(Aparelho Voador a Baixa Altitude)
Solveig Nordlung, Sweden/Portugal, 2002
Tuesday 7 October 2003 10.30pm-11.50pm
"Something is terribly wrong," mutters the beautiful Laura Foster part way through Low-Flying Aircraft, ominously delivering the understatement of the film. Laura and her husband André live in a world governed by an Orwellian dictatorship known as the Confederation. Births require a 'Fit for Life' license and 'illegally' pregnant women are arrested by gangs of armed guards.
Only genetically perfect babies are acceptable, but Laura endures her pregnancy in private, after having what her husband describes as "six... interruptions". A mysterious doctor informs her that the baby in her womb is perfect, but slowly, shockingly, it emerges that Laura could be carrying "a monster", a creature as grotesque as the world it will be entering.
Low-Flying Aircraft is based on the JG Ballard story of the same name. Director Solveig Nordlung ensures the setting is more naturalistic and recognisable than the steel world where the original tale is set, and this blending of familiar sights - decrepit hotels, clear blue swimming pools and polluted beaches - heightens the horror of the differences which define this nightmarish vision of the future.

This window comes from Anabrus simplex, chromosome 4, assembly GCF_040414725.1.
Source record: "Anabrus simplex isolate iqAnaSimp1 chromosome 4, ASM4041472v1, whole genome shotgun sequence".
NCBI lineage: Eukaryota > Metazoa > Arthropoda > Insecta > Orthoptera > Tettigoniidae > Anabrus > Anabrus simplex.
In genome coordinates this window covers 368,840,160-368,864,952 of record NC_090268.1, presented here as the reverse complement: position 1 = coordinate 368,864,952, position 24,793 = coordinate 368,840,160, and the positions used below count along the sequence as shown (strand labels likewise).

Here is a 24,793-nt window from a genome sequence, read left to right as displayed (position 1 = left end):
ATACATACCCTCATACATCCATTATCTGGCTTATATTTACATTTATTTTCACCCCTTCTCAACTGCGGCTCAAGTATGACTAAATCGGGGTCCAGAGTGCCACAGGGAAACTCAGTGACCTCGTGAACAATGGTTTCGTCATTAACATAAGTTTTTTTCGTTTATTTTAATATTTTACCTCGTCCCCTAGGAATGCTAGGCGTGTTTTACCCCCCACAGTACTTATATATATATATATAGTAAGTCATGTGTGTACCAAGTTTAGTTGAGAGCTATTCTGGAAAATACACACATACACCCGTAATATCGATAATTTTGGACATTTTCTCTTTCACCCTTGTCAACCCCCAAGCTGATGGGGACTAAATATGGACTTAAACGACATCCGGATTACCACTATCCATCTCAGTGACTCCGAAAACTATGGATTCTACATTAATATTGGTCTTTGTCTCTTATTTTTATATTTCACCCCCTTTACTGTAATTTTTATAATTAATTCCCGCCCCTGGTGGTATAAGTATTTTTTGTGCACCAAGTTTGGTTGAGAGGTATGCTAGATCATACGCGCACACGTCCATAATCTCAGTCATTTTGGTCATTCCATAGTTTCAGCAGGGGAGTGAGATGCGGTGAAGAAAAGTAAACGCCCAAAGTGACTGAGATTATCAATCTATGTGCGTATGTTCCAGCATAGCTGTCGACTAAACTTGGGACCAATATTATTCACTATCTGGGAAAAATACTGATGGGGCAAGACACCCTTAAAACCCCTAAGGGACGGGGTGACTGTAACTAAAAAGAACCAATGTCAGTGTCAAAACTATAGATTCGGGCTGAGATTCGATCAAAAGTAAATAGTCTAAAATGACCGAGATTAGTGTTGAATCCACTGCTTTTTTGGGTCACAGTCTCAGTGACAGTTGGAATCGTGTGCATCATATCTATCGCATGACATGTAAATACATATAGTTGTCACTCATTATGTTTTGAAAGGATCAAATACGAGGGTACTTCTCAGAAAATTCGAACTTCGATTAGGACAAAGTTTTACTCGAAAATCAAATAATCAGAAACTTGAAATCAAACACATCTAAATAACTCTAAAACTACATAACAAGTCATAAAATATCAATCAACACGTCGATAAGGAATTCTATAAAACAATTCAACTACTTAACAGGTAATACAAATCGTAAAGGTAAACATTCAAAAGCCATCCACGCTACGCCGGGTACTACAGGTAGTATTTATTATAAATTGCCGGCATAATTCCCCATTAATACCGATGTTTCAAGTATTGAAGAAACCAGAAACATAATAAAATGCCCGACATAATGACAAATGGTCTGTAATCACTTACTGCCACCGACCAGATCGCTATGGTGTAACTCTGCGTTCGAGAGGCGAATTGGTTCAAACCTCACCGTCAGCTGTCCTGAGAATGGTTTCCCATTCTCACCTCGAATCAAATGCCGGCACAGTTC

The film, which received its UK premier in December 2002, is shot with flair and imagination by Nordlung, who confidently blends elements of science fiction, horror and a love story to fashion a powerful but surprisingly warm parable. He's ably assisted by Margarida Marinho as Laura, who delivers an entrancing and credible performance.
Ballard once commented that "...low-flying aircraft are always flying over Shepperton, [his home since 1960] and still are", which may explain their habitual presence in his works, notably Empire of the Sun and The Kindness of Women. But here, they ultimately represent a chance for a better future and enlightenment. This element typifies the sense that Low-Flying Aircraft is not simply another totally bleak and apocalyptic movie. Beauty, kindness and the resolve to rebel still persist in this frightening world. In other words, hope remains.